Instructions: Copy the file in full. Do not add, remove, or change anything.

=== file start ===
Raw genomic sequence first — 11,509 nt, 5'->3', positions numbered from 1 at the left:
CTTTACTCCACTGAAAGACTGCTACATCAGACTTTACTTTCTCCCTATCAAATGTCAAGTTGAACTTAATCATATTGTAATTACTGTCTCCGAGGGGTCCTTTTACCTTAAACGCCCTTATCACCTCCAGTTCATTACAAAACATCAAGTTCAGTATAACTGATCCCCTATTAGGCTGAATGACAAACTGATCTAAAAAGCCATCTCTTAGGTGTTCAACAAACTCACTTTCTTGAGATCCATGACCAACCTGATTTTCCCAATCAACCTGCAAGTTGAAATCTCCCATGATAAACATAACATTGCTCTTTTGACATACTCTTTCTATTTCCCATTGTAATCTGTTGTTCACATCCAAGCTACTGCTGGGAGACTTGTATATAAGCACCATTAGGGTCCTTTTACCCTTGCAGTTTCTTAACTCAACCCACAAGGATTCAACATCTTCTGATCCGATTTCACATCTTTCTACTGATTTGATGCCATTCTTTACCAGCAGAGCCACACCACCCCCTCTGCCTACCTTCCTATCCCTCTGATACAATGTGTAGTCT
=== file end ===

Raw genomic sequence first — 11,509 nt, 5'->3', positions numbered from 1 at the left:
CTTTACTCCACTGAAAGACTGCTACATCAGACTTTACTTTCTCCCTATCAAATGTCAAGTTGAACTTAATCATATTGTAATTACTGTCTCCGAGGGGTCCTTTTACCTTAAACGCCCTTATCACCTCCAGTTCATTACAAAACATCAAGTTCAGTATAACTGATCCCCTATTAGGCTGAATGACAAACTGATCTAAAAAGCCATCTCTTAGGTGTTCAACAAACTCACTTTCTTGAGATCCATGACCAACCTGATTTTCCCAATCAACCTGCAAGTTGAAATCTCCCATGATAAACATAACATTGCTCTTTTGACATACTCTTTCTATTTCCCATTGTAATCTGTTGTTCACATCCAAGCTACTGCTGGGAGACTTGTATATAAGCACCATTAGGGTCCTTTTACCCTTGCAGTTTCTTAACTCAACCCACAAGGATTCAACATCTTCTGATCCGATTTCACATCTTTCTACTGATTTGATGCCATTCTTTACCAGCAGAGCCACACCACCCCCTCTGCCTACCTTCCTATCCCTCTGATACAATGTGTAGTCT